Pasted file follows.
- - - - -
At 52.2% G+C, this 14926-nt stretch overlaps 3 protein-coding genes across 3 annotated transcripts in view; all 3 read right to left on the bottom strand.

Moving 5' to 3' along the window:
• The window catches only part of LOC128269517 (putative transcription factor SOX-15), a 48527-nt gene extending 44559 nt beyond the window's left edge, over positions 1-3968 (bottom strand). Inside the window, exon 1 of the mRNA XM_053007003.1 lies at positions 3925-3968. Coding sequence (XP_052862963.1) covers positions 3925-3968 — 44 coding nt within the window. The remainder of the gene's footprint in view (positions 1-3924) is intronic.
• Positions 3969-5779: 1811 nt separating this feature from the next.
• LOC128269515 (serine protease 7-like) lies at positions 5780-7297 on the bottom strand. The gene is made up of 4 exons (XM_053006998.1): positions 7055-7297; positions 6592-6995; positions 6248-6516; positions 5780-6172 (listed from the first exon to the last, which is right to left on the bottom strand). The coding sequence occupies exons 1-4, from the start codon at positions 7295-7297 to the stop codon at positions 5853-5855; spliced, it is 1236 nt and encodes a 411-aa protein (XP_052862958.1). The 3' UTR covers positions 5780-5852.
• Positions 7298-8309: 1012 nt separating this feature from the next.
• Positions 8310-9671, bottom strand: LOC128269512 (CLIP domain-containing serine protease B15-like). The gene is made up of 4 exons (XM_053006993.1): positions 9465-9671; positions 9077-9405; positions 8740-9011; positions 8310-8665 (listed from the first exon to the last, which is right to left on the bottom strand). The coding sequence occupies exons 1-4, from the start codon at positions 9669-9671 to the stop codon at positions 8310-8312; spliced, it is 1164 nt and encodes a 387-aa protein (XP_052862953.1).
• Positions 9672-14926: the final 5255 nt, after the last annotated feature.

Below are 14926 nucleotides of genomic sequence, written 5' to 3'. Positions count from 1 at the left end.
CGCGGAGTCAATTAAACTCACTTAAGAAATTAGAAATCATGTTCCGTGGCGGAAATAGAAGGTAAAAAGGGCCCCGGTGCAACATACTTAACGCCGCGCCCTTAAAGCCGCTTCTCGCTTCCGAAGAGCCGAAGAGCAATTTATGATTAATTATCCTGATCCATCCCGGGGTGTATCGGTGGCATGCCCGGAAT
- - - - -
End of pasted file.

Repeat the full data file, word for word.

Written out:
At 52.2% G+C, this 14926-nt stretch overlaps 3 protein-coding genes across 3 annotated transcripts in view; all 3 read right to left on the bottom strand.

Moving 5' to 3' along the window:
• The window catches only part of LOC128269517 (putative transcription factor SOX-15), a 48527-nt gene extending 44559 nt beyond the window's left edge, over positions 1-3968 (bottom strand). Inside the window, exon 1 of the mRNA XM_053007003.1 lies at positions 3925-3968. Coding sequence (XP_052862963.1) covers positions 3925-3968 — 44 coding nt within the window. The remainder of the gene's footprint in view (positions 1-3924) is intronic.
• Positions 3969-5779: 1811 nt separating this feature from the next.
• LOC128269515 (serine protease 7-like) lies at positions 5780-7297 on the bottom strand. The gene is made up of 4 exons (XM_053006998.1): positions 7055-7297; positions 6592-6995; positions 6248-6516; positions 5780-6172 (listed from the first exon to the last, which is right to left on the bottom strand). The coding sequence occupies exons 1-4, from the start codon at positions 7295-7297 to the stop codon at positions 5853-5855; spliced, it is 1236 nt and encodes a 411-aa protein (XP_052862958.1). The 3' UTR covers positions 5780-5852.
• Positions 7298-8309: 1012 nt separating this feature from the next.
• Positions 8310-9671, bottom strand: LOC128269512 (CLIP domain-containing serine protease B15-like). The gene is made up of 4 exons (XM_053006993.1): positions 9465-9671; positions 9077-9405; positions 8740-9011; positions 8310-8665 (listed from the first exon to the last, which is right to left on the bottom strand). The coding sequence occupies exons 1-4, from the start codon at positions 9669-9671 to the stop codon at positions 8310-8312; spliced, it is 1164 nt and encodes a 387-aa protein (XP_052862953.1).
• Positions 9672-14926: the final 5255 nt, after the last annotated feature.

Below are 14926 nucleotides of genomic sequence, written 5' to 3'. Positions count from 1 at the left end.
CGCGGAGTCAATTAAACTCACTTAAGAAATTAGAAATCATGTTCCGTGGCGGAAATAGAAGGTAAAAAGGGCCCCGGTGCAACATACTTAACGCCGCGCCCTTAAAGCCGCTTCTCGCTTCCGAAGAGCCGAAGAGCAATTTATGATTAATTATCCTGATCCATCCCGGGGTGTATCGGTGGCATGCCCGGAAT